How many times have you logged into your college mail accounts only to be overwhelmed by an avalanche of information, and then to realize that none of it pertains to your life as an adjunct?
Last week, my husband and I were grading student work and prepping for upcoming classes in our home office. I rarely use the associates’ offices at either of my colleges because, well, when I’m there I’m usually running somewhere else. Besides, they are full of other adjunct faculty who I really don’t know. I am embarrassed to admit this fact, but there it is. Obviously, this isn’t ideal, I know. I also know that I should make efforts to get to know these colleagues, these peers. I don’t make the effort primarily because I am never in one place long enough to even ask a name. Only one of my classes is on the main college campus this semester, the other is at a satellite on a high school campus in another city about 25 minutes away. Sometimes it seems so much further. These physical and psychological distances keep me from using the campus office.
My husband feels the same way. On this day, he turned to me with a frustrated grunt and asked if I’d realized the census roster deadline was the day before. I hadn’t. I hurriedly opened my email for that school and waded through three browser pages of detritus before I finally found the “reminder.” There were notices about a white SUV with its lights on in the parking lot at one of the campuses, and various faculty and staff members commenting and then hitting “reply all” so that everyone could read their concern or witticisms. There were four notices about the cafeteria choices for days already past, again on a campus I don’t ever go to. Someone wanted a substitute, 12 people responded, all using “reply all.” There were notices about campus art shows, student senate meetings, department meetings, some general grousing about library hours and snack bar hours. There were nominations for student this and that; a movie for Black History Month being shown in the main auditorium; a food drive at yet another campus that I never go to; a dean sent out several reminders about various things that didn’t affect part timers like me, and so forth, and so on.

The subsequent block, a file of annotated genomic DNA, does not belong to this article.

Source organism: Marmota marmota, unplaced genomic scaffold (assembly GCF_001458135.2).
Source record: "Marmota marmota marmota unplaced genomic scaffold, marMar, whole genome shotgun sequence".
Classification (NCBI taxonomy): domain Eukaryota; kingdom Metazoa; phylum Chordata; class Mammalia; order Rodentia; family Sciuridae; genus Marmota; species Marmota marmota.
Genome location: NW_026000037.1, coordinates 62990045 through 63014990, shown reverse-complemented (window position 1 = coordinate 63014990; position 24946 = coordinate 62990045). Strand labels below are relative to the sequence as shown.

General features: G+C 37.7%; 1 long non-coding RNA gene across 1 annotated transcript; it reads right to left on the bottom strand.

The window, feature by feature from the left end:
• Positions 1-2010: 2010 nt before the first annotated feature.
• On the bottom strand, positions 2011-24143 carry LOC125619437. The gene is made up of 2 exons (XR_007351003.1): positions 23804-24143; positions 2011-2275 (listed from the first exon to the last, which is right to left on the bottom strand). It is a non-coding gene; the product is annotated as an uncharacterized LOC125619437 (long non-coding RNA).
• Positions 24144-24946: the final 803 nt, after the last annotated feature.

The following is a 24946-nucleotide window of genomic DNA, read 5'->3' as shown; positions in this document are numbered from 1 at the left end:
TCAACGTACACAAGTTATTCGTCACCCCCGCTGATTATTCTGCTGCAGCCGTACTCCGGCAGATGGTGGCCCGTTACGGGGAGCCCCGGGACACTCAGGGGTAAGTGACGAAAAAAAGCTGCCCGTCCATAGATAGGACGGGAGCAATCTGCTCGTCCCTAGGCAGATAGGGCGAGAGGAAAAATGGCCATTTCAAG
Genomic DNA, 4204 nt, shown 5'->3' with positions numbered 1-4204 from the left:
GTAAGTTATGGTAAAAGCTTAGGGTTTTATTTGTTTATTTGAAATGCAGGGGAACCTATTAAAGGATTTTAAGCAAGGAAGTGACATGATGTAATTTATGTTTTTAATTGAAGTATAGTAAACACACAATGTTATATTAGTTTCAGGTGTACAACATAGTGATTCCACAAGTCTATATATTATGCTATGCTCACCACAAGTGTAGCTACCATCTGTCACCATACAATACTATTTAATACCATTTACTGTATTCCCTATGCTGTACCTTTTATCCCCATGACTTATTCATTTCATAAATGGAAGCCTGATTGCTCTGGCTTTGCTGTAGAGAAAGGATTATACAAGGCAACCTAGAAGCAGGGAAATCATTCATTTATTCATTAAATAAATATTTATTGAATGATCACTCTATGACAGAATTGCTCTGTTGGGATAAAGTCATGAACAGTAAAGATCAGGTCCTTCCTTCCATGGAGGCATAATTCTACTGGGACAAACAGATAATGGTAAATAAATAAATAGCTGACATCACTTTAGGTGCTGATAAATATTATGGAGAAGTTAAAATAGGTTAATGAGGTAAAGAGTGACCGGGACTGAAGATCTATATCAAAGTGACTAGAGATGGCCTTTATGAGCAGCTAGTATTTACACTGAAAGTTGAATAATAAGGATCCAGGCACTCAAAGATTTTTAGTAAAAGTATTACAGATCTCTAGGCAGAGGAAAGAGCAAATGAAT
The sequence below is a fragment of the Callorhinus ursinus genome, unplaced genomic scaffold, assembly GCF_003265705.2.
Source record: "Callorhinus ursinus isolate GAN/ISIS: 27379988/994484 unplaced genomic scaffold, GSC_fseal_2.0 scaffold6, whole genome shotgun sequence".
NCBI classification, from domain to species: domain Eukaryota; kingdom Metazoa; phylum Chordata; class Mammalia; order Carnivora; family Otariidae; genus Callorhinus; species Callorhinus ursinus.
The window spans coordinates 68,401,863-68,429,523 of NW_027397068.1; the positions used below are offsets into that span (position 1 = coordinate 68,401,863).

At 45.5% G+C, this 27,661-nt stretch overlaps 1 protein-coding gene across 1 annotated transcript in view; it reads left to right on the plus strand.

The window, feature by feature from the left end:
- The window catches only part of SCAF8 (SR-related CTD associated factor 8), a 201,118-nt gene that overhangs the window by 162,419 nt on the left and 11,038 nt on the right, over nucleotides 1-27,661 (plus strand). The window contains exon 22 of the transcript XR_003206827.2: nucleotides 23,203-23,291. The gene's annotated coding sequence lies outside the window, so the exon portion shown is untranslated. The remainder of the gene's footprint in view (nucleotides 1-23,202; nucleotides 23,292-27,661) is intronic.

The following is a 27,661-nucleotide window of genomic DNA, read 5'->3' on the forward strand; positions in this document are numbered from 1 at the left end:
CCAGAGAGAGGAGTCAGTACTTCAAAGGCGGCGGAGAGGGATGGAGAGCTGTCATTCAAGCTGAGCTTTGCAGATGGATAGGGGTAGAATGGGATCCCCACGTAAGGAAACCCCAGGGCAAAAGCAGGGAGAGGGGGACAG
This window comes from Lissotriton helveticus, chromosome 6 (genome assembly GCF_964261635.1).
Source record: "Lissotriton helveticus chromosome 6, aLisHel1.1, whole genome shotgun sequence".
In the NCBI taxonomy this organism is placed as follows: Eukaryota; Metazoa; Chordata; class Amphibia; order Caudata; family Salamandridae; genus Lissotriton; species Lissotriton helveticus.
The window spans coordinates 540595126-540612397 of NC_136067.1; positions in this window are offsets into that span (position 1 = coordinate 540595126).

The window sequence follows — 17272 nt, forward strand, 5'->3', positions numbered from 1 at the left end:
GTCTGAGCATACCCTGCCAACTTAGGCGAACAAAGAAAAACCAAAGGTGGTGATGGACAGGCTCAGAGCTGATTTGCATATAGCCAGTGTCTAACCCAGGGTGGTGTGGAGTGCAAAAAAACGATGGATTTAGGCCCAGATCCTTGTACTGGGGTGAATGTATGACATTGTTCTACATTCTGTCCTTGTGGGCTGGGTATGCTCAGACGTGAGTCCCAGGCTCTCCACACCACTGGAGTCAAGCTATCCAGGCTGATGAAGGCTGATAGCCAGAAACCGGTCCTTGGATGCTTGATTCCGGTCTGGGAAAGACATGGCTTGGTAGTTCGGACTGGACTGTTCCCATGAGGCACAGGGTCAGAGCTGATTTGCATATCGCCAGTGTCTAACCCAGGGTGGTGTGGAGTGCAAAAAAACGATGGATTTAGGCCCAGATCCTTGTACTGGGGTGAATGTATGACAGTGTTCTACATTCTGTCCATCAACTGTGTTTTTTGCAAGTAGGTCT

My poor census roster was late and if my husband hadn’t mentioned it (after his own odyssey into the deluge of staff email) I might not have thought about it until the dean sent me a personal letter of scolding. Of course, that letter would have likely been lost, too. I also found buried in the dross two letters from students telling me they would miss a class that had already come and gone (I ask them not to email me, as we are all “big people” but they still do), a request for information regarding an upcoming class, a letting from the Learning Resource Center confirming my class appointment, and a few other things I really needed to read. All had been missed. Every time I log in, I wonder why the system administrator won’t allow filters so I can screen some of this mess out. Honestly, I could care less about field trips to local car shows that the Vocational Education Auto Shop has organized.
Perhaps, if I knew any of the people in the “reply all” chain, I might feel differently. Perhaps, if I had my own office across a hall from the person organizing the food drive, or if I were going to eat lunch in the cafeteria with another faculty member, or attend the much-emailed-about book club meetings, I would be less bothered by the pages and pages of emails. Perhaps. But as it is, it’s all I can do to keep from clicking the “delete all” box.